Scientists Map Entire DNA of Human Fetus

December 10, 2010

Courtesy: foxnews.com

Parents may soon be able to find out if their unborn child is prone to any inherited diseases, researchers said on Thursday, after developing a non-invasive technique to draw the entire gene map of the human fetus.

By analyzing a sample of the mother’s blood, which contains DNA from the fetus, scientists in Hong Kong and the United States were able to identify all the DNA strands that belong to the child and piece them together.

“Before this work, people only could look for one disease at one time but now you can construct a screen for a number of diseases which are prevalent in any particular population,” said lead author Dennis Lo, professor of medicine from the Chinese University in Hong Kong.

The research team’s breakthrough was discovering that the mother’s plasma holds the entire fetal genome. Previously, only part of the baby’s DNA was thought to be in the mother’s blood.

“Now that we know (the) entire fetal genome is in there, you can look for any disease that is genetically inherited.”

The study, published in the journal Science Translational Medicine on Thursday, recruited a couple undergoing prenatal diagnosis for a hereditary blood disorder, beta-thalassemia.
“In the mother’s blood, 90 percent of the DNA is her own … and 10 percent is the baby’s. Half of the fetal genome is from father and half from mother,” Lo said.

Lo described the process as akin to putting together a jigsaw puzzle with millions of pieces — only in this case, 10 times as many pieces from a much larger jigsaw were mixed in with it too.

“The whole genome is fragmented into millions of pieces and by this exercise, we assemble it back,” Lo said.
“It’s like assembling a jigsaw puzzle with millions of pieces. But to make it more challenging, you mix in 10 times (the number of pieces) from another jigsaw puzzle, that’s the mother’s own DNA. And you are trying to assemble the child’s.”

Experts who were not involved in the study called for caution.

“It is too early to apply the technology widely as we are not yet able to interpret many of the results that can be generated accurately,” said Christine Patch, chair of the British Society for Human Genetics. “We do not randomly test pregnancies for a long list of … conditions that may only manifest in adult life on the basis that individuals may not want to know that information when they are older.”


Chinese Study Suggests New Way to Test for Genetic Diseases

December 10, 2010

Courtesy: health.usnews.com

A new test that requires only a tiny sample of a mother’s blood to scan the genome of a fetus may offer a safer alternative to current methods of prenatal screening for genetic diseases, a new study suggests.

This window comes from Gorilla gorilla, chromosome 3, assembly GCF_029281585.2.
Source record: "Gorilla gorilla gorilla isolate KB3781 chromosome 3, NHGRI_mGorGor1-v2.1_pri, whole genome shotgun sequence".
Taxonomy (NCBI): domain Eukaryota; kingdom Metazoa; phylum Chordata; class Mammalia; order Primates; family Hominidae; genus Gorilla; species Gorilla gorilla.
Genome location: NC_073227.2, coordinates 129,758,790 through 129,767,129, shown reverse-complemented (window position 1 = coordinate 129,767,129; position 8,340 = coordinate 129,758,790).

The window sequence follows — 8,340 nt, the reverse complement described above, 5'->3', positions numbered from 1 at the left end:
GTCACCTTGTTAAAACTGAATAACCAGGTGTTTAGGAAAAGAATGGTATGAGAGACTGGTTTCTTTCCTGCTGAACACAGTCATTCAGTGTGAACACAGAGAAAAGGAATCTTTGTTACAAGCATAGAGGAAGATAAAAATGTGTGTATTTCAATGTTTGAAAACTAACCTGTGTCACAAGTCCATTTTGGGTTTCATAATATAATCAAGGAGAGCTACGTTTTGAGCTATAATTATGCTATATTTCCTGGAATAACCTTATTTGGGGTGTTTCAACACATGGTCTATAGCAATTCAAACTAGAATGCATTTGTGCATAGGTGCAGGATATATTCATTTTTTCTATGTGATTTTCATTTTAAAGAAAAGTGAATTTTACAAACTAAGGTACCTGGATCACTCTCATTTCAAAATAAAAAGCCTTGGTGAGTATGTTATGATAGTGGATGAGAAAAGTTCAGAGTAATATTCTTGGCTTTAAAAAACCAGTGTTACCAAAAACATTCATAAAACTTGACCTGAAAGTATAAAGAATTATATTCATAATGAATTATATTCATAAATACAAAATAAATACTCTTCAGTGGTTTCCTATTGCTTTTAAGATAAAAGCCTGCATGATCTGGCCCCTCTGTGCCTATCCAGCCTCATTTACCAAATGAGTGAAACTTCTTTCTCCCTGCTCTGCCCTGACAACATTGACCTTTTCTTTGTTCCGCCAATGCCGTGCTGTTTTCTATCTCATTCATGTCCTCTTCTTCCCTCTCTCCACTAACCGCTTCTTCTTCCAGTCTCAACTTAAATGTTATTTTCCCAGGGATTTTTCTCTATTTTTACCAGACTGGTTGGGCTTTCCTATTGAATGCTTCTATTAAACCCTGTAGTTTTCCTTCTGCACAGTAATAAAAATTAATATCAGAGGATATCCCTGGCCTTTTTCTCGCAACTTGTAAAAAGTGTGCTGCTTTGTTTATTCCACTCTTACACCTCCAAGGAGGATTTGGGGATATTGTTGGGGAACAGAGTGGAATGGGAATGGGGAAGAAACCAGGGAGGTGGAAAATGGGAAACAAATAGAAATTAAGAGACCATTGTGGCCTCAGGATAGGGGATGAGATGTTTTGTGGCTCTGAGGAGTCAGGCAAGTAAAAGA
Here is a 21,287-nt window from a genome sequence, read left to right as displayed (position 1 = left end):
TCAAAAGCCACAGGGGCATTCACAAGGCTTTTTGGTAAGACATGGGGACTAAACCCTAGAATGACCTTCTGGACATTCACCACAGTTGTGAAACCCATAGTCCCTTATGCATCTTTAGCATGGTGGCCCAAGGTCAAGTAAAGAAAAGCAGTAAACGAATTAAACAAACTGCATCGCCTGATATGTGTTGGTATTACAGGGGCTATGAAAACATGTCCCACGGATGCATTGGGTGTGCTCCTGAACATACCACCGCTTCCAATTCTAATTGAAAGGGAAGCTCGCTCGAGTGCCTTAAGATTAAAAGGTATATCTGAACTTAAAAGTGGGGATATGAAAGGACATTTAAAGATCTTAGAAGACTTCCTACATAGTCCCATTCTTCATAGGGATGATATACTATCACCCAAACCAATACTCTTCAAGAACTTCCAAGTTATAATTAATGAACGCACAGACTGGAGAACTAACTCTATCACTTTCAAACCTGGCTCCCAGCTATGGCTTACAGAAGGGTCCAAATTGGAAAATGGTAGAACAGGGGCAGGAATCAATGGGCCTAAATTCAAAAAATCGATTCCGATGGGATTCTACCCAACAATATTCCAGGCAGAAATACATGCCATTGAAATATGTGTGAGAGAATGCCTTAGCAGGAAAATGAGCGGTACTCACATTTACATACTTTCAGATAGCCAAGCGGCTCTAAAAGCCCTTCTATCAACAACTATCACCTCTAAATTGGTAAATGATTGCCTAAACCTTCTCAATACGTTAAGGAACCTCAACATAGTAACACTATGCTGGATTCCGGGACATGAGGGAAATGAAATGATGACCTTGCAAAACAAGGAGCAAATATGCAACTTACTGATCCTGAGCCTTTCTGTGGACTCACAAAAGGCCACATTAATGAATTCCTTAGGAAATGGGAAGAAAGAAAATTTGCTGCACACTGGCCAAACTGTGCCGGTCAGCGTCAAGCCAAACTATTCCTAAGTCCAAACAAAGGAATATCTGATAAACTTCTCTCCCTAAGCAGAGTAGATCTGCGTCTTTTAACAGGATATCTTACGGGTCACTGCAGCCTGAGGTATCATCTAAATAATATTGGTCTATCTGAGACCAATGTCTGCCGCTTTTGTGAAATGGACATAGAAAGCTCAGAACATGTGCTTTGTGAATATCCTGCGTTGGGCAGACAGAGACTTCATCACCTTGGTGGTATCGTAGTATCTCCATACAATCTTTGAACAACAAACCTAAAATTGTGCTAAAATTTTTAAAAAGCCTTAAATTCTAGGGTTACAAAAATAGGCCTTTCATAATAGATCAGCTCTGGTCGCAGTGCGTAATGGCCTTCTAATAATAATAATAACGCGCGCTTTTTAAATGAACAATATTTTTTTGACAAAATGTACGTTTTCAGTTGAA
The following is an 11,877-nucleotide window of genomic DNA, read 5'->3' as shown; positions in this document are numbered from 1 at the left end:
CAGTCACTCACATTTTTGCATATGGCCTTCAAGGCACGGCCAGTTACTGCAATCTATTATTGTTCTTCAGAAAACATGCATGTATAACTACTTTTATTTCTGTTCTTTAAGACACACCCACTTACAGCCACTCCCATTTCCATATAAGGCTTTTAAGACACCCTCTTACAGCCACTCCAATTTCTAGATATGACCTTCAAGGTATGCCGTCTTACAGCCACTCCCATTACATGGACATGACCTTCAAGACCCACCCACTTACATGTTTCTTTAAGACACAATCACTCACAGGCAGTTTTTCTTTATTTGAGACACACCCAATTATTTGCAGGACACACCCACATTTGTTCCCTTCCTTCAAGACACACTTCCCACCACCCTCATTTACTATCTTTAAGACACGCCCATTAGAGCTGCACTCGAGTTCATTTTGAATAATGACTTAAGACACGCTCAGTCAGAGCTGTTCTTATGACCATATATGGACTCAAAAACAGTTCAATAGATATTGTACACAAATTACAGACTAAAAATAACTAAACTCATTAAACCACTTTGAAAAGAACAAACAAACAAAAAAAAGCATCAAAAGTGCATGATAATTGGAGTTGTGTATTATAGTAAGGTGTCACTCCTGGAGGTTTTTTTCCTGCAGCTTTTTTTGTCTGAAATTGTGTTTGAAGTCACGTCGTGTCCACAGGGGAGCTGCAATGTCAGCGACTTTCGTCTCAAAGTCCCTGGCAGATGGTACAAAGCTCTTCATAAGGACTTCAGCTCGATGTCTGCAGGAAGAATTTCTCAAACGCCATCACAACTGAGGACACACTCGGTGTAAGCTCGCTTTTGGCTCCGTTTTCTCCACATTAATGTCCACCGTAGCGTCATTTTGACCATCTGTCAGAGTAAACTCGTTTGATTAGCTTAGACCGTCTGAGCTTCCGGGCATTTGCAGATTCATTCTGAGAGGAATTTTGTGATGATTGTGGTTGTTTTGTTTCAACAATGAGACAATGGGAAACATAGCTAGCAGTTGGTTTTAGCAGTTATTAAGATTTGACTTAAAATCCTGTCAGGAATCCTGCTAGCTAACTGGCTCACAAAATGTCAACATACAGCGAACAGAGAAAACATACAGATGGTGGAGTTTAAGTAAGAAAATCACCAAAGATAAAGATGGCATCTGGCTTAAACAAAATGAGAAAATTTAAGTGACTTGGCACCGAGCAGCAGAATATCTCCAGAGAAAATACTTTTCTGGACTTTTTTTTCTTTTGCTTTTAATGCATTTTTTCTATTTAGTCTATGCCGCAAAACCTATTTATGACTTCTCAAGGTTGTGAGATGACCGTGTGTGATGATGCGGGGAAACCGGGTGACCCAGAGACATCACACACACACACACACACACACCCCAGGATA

Currently, a sample of fetal tissue is collected using invasive procedures such as amniocentesis or chorionic villus sampling, both of which pose a small but definite risk to the fetus.

But, Chinese researchers found that fetal DNA floating in the mother’s blood contains the entire fetal genome and can reveal a number of genetic and chromosomal disorders in the fetus.

They used the method on a couple undergoing prenatal diagnosis for a type of genetic anemia called beta-thalassemia. The results showed that the fetus had inherited the beta-thalassemia mutation from the father and a normal gene from the mother, meaning the fetus was a carrier of the disease.

The study is published in the Dec. 8 issue of Science Translational Medicine.


Genetic infertility treated successfully at Mumbai hospital

November 24, 2010

Courtesy: dnaindia.com

A woman with a rare genetic disorder ‘Robertsonian Translocation’, resulting in infertility, has delivered a healthy baby girl at the Jaslok Hospital and Research Center.

“With this first Invitro fertilisation (IVF) using pre-implantation genetic diagnosis (PGD), India joins a handful of countries that have accomplished successful management of this disorder,” Dr Firuza Parikh, Director, Assisted Reproduction and Genetics at Jaslok and former Professor at the Yale University School of Medicine, USA, said.

The baby girl was delivered yesterday at city’s Jaslok hospital, Parikh said adding that this case report was published as a cover article in the peer reviewed ‘Journal of Prenatal Diagnosis and Therapy’ (January- June 2010).

Attributing the success to her team of 40 individuals particularly Dr Prochi Madon, Dr Arundhati Athalye, Mr Nandkishor Naik and Dattatray Naik, Parikh explained, “We are born with 46 chromosomes which occur in pairs. Each chromosome of a pair is a mirror image of the other. Although this harmony ismaintained in nature, an occasional slip results in a translocation.”

“As the name suggests, a segment or an arm of one chromosome transports itself onto another chromosome and one such rearrangement is called a RobertsonianTranslocation after the American geneticist Dr W Robertson,” she said.

“The rearrangement can occur in males and females who do not manifest any clinical symptoms. The problem manifests when the couple tries to conceive,” Parikh said.